Andrew Dickson White
More than any other person, Andrew Dickson White (1832-1918) is a notable physical, as well as spiritual, presence in the room that bears his name. As one of the founders of the University, he guided the University’s intellectual development, bringing important faculty and collections to Ithaca, and establishing the university as a significant influence in higher education. As a historian (and the first president of the American Historical Association), White was also very conscious of his own place in history. He was only 32 when, as a member of the New York State Legislature, he helped convince Gov. Fenton to sign the charter for Cornell University on April 27, 1865, as New York’s land grant institution. In addition to his years officiating as University President (1866-85), he taught history and was also a distinguished diplomat (once while serving as president of Cornell!), president of the American delegation to The Hague Peace Conference in 1899, a member of the Smithsonian Board of Regents, and the author of a number of historical works. He donated the proceeds from his most famous book, A History of the Warfare of Science with Theology in Christendom (NY: Appleton, 1896), to the care and upkeep of the President White Library. It is clear that he saw the A. D. White Library as the living embodiment of his intellectual legacy to Cornell.
White commissioned this pair of marble busts of himself and his first wife, Mary Outwater White (1836-1887), from the American sculptor, Franklin Simmons (1839-1913) in 1888, while he was touring Rome shortly after Mary's sudden death.
This portrait of White painted by Truman Fassett (Class of 1909), depicts the elder statesman toward the end of his life. Although the highest degree he earned was a Master’s degree in History from Yale University, he was awarded numerous honorary degrees and is shown wearing Oxford’s doctoral robes in honor of the Doctor of Common Law degree Oxford University awarded him in 1902 at the time of the Bodleian Library’s tercentenary.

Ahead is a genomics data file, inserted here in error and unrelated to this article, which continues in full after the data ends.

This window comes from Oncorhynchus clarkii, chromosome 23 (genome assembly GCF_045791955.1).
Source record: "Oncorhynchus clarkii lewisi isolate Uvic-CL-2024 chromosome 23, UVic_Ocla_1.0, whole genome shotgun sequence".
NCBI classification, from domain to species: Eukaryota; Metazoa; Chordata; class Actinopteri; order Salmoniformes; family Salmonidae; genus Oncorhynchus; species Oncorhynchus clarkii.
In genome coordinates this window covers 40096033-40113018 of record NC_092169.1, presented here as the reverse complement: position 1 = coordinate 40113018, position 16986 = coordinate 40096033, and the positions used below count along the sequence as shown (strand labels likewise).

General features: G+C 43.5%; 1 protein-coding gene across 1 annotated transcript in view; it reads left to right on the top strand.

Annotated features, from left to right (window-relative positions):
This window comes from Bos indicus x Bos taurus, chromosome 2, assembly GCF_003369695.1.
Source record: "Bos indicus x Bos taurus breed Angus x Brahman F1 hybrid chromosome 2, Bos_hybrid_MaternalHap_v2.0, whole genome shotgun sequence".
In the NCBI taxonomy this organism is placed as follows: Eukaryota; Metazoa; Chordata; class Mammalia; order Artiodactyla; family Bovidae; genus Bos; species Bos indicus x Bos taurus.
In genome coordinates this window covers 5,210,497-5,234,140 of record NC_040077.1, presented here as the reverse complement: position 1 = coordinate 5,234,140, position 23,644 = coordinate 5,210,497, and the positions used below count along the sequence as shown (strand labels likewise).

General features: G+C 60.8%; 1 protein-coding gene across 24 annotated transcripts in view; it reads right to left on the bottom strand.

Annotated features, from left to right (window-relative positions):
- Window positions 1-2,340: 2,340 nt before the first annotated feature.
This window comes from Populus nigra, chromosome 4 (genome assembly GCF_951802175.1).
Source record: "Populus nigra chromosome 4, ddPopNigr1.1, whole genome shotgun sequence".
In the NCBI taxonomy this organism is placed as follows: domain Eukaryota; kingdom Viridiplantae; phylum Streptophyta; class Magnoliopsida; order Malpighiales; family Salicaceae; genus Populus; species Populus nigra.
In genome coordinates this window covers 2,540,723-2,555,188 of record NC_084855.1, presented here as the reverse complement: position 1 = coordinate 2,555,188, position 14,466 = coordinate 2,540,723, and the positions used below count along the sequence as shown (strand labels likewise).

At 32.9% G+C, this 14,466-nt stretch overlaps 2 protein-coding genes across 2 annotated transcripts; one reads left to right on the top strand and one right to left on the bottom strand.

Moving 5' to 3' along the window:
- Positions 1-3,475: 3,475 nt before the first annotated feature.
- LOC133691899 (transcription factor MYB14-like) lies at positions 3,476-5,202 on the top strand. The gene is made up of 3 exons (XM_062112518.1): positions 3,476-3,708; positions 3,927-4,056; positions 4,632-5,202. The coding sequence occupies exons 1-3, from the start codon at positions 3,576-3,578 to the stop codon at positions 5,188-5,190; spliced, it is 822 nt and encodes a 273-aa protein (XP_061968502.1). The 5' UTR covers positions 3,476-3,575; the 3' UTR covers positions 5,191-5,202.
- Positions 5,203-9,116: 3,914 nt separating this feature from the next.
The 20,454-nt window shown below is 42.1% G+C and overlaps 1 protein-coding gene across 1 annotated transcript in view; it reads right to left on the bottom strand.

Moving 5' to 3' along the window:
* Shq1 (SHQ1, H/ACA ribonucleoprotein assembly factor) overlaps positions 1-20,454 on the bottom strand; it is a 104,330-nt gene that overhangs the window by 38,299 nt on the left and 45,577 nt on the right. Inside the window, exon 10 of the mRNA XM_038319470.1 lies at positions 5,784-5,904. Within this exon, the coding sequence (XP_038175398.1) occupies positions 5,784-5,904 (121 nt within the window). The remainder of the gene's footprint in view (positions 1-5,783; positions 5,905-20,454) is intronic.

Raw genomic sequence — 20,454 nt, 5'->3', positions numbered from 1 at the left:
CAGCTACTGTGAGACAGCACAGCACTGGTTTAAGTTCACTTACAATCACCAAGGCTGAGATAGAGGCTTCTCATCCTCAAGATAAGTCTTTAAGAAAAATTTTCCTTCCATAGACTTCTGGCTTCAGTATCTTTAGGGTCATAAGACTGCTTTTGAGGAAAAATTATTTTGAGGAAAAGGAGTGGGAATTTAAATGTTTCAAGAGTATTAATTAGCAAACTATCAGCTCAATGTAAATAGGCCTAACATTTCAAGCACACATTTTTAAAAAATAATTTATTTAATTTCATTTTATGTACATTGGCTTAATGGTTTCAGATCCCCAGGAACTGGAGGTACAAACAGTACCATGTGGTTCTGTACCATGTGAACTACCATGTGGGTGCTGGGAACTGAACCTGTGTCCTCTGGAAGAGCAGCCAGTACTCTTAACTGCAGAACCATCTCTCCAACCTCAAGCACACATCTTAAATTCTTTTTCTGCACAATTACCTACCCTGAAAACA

Although her portrait does not appear in the reading room, White’s second wife, Helen Magill (1853-1944), did earn a doctoral degree. She was, in fact, the first American woman to earn a PhD. She studied Classics at Boston University, and was not only the first woman at Boston, she was in BU's first doctoral cohort, earning a PhD in Greek in 1877.
Just after the opening of the University Library (renamed Uris Library in 1961), A. D. White was named “Minister Extraordinary and Plenipotentiary” –or Ambassador—to Russia, a post he served from 1892-94, with his second wife, Helen Magill. It was there that he wrote much of his book, A History of the Warfare of Science with Theology in Christendom, and where their daughter, Karin Andreevna White (1893-1971) was born.
Resources about Andrew Dickson White and his collections:
- "Founding Collections: Andrew Dickson White," In the Founders Footsteps: Builders of the Cornell University Library (online exhibition)
- E. Engst and M. Dimunation. A Legacy of Ideas: Andrew Dickson White and the Founding of the Cornell Library, 1996 (exhibition catalog)
- E. Engst. Andrew Dickson White's Presidency. Legacy of Leadership: Cornell's Twelve Presidents (online exhibition)
- E. Earle, E. Engst, and L. Heidig. "Andrew Dickson White" 150 Ways to Say Cornell (online exhibition)